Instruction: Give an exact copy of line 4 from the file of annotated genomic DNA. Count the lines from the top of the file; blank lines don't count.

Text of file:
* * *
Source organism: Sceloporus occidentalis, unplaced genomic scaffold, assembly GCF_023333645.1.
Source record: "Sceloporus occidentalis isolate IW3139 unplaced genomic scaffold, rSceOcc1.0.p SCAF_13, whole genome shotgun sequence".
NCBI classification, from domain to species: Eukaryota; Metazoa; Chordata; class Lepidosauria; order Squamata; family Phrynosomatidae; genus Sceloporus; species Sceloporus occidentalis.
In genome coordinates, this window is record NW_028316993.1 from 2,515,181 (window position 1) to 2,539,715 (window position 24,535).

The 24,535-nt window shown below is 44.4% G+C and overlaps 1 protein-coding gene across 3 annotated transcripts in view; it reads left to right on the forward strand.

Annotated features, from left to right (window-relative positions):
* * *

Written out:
In genome coordinates, this window is record NW_028316993.1 from 2,515,181 (window position 1) to 2,539,715 (window position 24,535).